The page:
Monday, September 18, 2017

The power of intercession and why we ought to always pray for others.

Most of us have at the heart of our prayer life our own personal needs.  There is nothing wrong in this, and when we were children, we were often taught (by well-meaning parents and catechists) to bring these personal needs to God in prayer.  It often resulted that we blurred the lines between seeing God as a loving Father and God as some sort of Santa Claus.  He was the ‘go-to’ person for anything that we needed, and the one who would help us if we found ourselves in any sort of trouble in life. 

While I am not suggesting that as we mature into adulthood that we stop seeing God as the provider of our needs in life, I am asking our older, more mature selves if our petitionary prayers knowingly include space for the needs of others - those who are outside of our selves and even those to whom we are not directly in contact with.  The Church has always taught that there is a need to include in our prayer-life the needs and concerns of others, which is a command that is summarized by the great instruction to love our neighbour as ourselves.  Mother Church has always asked that as members of the body of Christ, we see our neighbour and his needs, concerns and problems as an extension of ourselves.  This is the deeper meaning behind the command to love others as ourselves. 

Wherein lies the power of intercession?  Its power is in the power of love.  This is the force behind the many miraculous cures and even the bodily resuscitations in Sacred Scripture.  When the father of the possessed son goes up to Jesus to ask for him to heal his son, what was it that spurred him to do this?  When the centurion asked that his servant who was ill be seen by Jesus, what lay behind this petition?  When the friends of the paralytic broke the roof to lower him in front of Jesus, what was it that made them so brazen?  After Jesus cured Simon’s Mother-in-Law, Mark tells us that many brought to Jesus all who were ill or possessed by demons.  There is something, apart from faith, that threads through each of these, and it is love.  Love itself has a motivational force.

We don’t pause enough to think about this – that the centurion loved his servant, that the friends of that paralytic on that stretcher loved their friend.  The faith that was required by them was fueled by love.  Love brought them to act in those ways, and in some ways, rather unconventionally.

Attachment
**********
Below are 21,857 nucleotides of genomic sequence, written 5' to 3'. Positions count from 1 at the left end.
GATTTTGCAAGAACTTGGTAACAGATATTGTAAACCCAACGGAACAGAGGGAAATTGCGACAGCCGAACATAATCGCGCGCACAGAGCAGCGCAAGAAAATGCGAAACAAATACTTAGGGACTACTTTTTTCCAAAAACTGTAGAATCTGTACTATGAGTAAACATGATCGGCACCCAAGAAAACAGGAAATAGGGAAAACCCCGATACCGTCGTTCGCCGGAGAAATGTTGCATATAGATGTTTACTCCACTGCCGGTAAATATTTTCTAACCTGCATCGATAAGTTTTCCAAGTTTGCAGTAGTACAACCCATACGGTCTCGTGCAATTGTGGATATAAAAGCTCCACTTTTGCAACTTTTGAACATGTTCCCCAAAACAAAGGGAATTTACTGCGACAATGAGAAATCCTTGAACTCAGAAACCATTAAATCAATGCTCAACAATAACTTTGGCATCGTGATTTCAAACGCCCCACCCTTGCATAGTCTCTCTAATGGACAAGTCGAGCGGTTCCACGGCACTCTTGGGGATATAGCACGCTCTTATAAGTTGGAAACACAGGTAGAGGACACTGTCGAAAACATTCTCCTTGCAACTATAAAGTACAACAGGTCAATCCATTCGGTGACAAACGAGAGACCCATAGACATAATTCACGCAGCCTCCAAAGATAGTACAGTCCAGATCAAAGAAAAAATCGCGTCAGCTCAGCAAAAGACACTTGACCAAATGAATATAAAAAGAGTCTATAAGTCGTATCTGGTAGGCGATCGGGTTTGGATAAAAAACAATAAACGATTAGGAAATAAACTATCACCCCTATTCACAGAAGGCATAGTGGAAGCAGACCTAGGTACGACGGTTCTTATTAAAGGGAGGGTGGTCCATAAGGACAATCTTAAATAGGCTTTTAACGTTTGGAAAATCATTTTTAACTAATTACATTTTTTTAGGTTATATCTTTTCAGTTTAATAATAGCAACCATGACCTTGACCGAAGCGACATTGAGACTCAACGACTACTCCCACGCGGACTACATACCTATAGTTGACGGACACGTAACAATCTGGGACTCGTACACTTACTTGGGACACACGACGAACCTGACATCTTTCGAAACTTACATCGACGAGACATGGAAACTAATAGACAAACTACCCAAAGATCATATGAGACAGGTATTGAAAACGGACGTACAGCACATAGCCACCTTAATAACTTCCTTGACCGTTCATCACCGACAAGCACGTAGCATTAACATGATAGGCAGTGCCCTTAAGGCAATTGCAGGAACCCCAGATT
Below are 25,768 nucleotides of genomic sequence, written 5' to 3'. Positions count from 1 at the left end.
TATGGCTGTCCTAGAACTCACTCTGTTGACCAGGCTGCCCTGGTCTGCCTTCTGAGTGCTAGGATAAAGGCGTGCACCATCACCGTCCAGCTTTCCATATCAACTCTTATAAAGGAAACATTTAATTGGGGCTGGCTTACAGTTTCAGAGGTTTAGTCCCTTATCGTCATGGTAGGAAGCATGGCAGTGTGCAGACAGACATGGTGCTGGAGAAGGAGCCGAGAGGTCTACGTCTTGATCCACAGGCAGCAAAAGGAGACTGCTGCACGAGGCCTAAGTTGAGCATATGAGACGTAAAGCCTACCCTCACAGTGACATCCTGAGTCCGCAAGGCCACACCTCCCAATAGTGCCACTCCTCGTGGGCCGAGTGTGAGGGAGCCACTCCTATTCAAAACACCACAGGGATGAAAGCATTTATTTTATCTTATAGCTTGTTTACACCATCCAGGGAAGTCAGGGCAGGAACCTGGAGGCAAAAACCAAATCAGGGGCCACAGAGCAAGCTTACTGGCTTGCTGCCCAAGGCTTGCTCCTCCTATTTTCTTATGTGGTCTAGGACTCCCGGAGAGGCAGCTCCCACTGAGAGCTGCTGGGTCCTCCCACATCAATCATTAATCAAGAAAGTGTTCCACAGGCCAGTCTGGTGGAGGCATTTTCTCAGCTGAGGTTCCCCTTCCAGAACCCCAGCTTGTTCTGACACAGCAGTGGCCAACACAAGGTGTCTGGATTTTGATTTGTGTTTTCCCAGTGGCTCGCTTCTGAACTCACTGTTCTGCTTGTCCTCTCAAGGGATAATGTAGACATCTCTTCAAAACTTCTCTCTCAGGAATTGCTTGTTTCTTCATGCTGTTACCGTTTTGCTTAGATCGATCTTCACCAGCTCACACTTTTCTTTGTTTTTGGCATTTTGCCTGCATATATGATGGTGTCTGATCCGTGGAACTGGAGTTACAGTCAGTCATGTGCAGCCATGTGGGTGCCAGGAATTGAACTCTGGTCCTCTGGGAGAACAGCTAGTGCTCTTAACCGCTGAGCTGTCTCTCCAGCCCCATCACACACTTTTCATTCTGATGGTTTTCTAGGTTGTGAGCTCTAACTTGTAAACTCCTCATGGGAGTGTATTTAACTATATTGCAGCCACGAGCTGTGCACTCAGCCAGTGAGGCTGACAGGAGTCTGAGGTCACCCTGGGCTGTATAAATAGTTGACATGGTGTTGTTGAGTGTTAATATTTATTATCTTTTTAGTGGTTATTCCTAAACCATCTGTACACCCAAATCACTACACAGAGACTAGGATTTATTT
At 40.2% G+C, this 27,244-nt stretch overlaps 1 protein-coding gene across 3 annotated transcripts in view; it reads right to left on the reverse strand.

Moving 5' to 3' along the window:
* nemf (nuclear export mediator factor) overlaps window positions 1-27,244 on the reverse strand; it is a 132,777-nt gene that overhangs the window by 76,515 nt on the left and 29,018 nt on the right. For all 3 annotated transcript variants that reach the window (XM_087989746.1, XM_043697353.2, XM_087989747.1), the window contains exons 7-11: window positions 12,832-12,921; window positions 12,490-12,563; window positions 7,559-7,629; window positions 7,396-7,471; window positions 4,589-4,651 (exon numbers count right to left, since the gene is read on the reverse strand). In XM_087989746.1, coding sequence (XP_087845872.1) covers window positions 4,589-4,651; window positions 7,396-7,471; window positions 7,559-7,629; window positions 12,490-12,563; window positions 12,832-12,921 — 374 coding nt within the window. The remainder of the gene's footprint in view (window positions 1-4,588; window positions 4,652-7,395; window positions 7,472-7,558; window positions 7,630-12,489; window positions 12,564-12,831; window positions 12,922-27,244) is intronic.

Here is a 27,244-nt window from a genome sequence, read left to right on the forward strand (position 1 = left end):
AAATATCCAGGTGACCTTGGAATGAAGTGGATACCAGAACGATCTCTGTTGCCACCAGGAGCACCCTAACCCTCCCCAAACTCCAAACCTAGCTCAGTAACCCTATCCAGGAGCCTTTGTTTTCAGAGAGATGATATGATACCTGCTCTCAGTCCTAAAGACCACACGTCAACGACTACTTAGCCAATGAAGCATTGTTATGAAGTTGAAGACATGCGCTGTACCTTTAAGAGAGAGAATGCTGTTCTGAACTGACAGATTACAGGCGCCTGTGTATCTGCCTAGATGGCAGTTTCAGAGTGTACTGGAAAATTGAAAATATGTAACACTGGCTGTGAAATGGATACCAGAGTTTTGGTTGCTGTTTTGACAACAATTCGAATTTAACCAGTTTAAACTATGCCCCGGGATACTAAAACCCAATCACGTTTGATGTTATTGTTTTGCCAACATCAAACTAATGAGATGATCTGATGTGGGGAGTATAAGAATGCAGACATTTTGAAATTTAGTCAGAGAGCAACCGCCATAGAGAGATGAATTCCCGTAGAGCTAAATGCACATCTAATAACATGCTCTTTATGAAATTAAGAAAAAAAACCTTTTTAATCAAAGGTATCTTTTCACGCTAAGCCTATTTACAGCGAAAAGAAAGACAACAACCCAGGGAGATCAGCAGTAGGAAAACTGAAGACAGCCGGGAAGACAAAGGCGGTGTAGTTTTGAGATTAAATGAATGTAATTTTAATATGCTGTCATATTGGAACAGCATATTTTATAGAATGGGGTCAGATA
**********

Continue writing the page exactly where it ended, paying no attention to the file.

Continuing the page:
I think we underestimate very often this dynamic power of love.  When we raise to God the needs of others, or mouth out our intercessions for them at the designated part of the liturgy at Sunday Mass, how much of our attention is given over to truly loving those for whom we are praying for?  If anything makes a difference, it has to be love. 

After all, when we tell someone that we are praying for them, what we are assuring them is that we love them – love them enough to want to also feel their pain, touch their anxieties, experience their uncertainties, fears and concerns.  And part of the power of intercessory prayers for others is precisely the unspoken power of love.  In doing this, we are also exercising compassion.  The root of this word ‘compassion’ is to ‘suffer with’.  We are suffering with them, even when it is not enunciated.  We are telling them that they are not alone.  In his classic ‘Inferno’, Dante’s image of hell was not one of a place of fire and eternal burnings, but rather a place of frozen isolation, where each soul was trapped in a frozen spot, unable and unwilling to touch another soul because each one was so self-absorbed, self-centered and too egotistic with his own concerns. 

I was listening to a podcast of a spiritual meditation given by a priest who wanted to inspire his listeners to persist in their intercessory prayers for others.  He shared that when he was in the University, he had a very holy and wise priest/lecturer who once shared that the sincere prayer of an 8 year-old child can lead to the conversion of the most hardened criminal behind bars, and this is because of the effectiveness of grace which can move mountains. 

When we pray for others, we are asking that God, through his grace, love the person whom we are praying for.  We are in effect asking that God’s love be the essential add-on to our love – our very limited love for others. 

In our Catholic tradition, we have always looked upon Mary as a tremendous intercessor.  It is not because she has some secret passkey that helps us to get to Jesus by queue-jumping, the way that some nightspots have bouncers outside the club monitoring who gets preferential treatment and who does not.  Rather, intercessions through Mary are efficacious precisely because her love for us and her love for Jesus are unsurpassed.  Our love for Jesus is so limited and so frail, fading off at the slightest hint of trial and turmoil.  But when Mary’s prayers and Mary’s faith are what our prayers are riding on, we are literally in good hands – the hands of a blessed Mother.